Public libraries are the heart of any city big or small. Societies center around public libraries in times of celebration as well as in times of need. Personally, public libraries hold a special place in my heart; I can vividly remember spending endless hours visiting my local library as a child. I would arrive and immediately go into the children’s section with my sister while my mom roamed other sections of the premises. It was one of the only places that I was allowed on my own without any supervision. I would pick out books that looked good solely based on their covers, and head to the literal reading castle built into this section of the library to dive into different stories. When my sister and I finally grew tired, we would check out at least ten different books, feeling very important since we were using our very own library cards, and take home even more books. I recall attending summer day camps at the library, which I looked forward to immensely. The library was fun on sunny days, but was cozy on cold and rainy days. It was the perfect place to visit any time of the year. As I grew up, I continued to find solace in libraries at school. I even had the pleasure of learning the Dewey Decimal System as a Library Assistant in middle school, which fascinated me. As I navigated my way through college, the library was the only place I liked to study and get work done. My friends and I would stock up on snacks and caffeine, work for hours, and deliriously walk home explaining what we learned that day.
Libraries have given me copious amounts of comfort but they are so much more important than me and my everlasting love for them. As we as a society attempt to handle the climate crisis, public libraries will be of great assistance. They will bring us together, aid us, and teach us. With the guidance of public libraries, we can work to combat climate change and its subsequent consequences.
An obvious way that public libraries can be advantageous in the fight against climate change, is to teach us. The first step in achieving anything in this battle, is education. Some people do not have the privilege of receiving higher education. Knowledge should not be something only set aside for those with financial edge. Knowledge pertaining to a changing world that will inevitably affect us all, should especially be available to anyone and everyone who cares to learn. Public libraries are one of the last places in society with free resources for all people to use. There are many different types of ways to learn about climate change in a library whether it is through books, online references, or magazines.
Another way in which public libraries aid in fighting climate change is their power of bringing communities together. Along with individual education on climate issues, many libraries nationwide have held panels with different environmental organizations to teach their communities even more, bringing like-minded people together in order to achieve a greater good. Since libraries are usually at the center and heart of cities, they often house workshops or events that the city wants to produce, which can be beneficial to the climate crisis. Examples include lessons on how to compost and recycle at home, clothing swaps, and other activities that encourage low waste and sustainable lifestyles.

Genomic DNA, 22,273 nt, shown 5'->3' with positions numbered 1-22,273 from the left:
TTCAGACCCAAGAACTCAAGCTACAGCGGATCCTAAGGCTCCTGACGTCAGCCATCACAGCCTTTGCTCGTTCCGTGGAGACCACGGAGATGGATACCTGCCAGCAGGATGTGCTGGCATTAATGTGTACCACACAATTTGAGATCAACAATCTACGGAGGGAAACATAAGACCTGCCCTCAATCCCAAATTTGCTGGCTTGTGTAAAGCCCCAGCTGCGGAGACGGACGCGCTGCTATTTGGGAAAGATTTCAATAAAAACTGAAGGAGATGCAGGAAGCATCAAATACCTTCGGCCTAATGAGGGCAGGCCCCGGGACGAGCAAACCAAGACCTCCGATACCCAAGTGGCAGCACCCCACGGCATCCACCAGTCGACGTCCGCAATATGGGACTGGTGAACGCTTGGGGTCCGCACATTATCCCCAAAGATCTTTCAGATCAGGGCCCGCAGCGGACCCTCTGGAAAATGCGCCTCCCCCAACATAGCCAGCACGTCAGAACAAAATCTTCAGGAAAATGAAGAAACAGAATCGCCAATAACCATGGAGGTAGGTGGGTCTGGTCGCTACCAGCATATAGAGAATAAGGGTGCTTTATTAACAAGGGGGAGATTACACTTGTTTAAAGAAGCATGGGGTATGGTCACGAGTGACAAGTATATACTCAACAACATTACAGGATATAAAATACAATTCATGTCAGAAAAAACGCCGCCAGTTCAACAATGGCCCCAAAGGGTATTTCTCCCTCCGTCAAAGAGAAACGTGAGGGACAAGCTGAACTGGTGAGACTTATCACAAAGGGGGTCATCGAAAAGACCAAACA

Not to mention, libraries are one of the most sustainable institutions in existence and encourage a circular economy as books and other materials for checkout are reused, reread, donated over and over again, instead of being wasted. Also, since libraries are loved and appreciated by people of all ages, racial backgrounds, gender and sexual orientation, financial status, or other possible defining characteristics, they can house a plethora of different sources all in one convenient location. Finally, as the climate crisis charges on, more and more people will likely be displaced for certain periods of time if not permanently. Severe weather such as heat waves, floods, and storms can put people, especially vulnerable people at high risk. Libraries are an excellent place to escape as there is air-conditioning, heat, shelter, and entertainment as well as the ability to spend an entire day there for no cost or punishment at all. Libraries and other places in communities are now becoming climate resilience hubs, meant to educate and provide refuge during and after climate-related disasters for those who need it most such as low-income communities and communities of color, where climate change affects are impacting people even more severely. It is extremely important to have places in our community such as libraries, in order to protect people who may not have the means to do so themselves.
To work on this article, I visited the local library in my hometown. As an adult I still feel impassioned and inspired while being here, although it is not the same one I visited as a child. Every few minutes, I can see kids checking out tiny armfuls of new books with their mothers and siblings and find myself nostalgic and almost emotional as I look on from the my upstairs table. People here are eager to learn and happy to help others. There is a sense of respect for others as well as the materials we are surrounded by. Though I am not to sit at the short work tables in the kid’s corner any more, as I sit in the Genealogy section of the library with the other adults, I like to imagine they have similar love letters to write to their favorite public libraries and that we are all connected by this amazing part of our community.
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Photo: Patrick Robert Doyle via Unsplash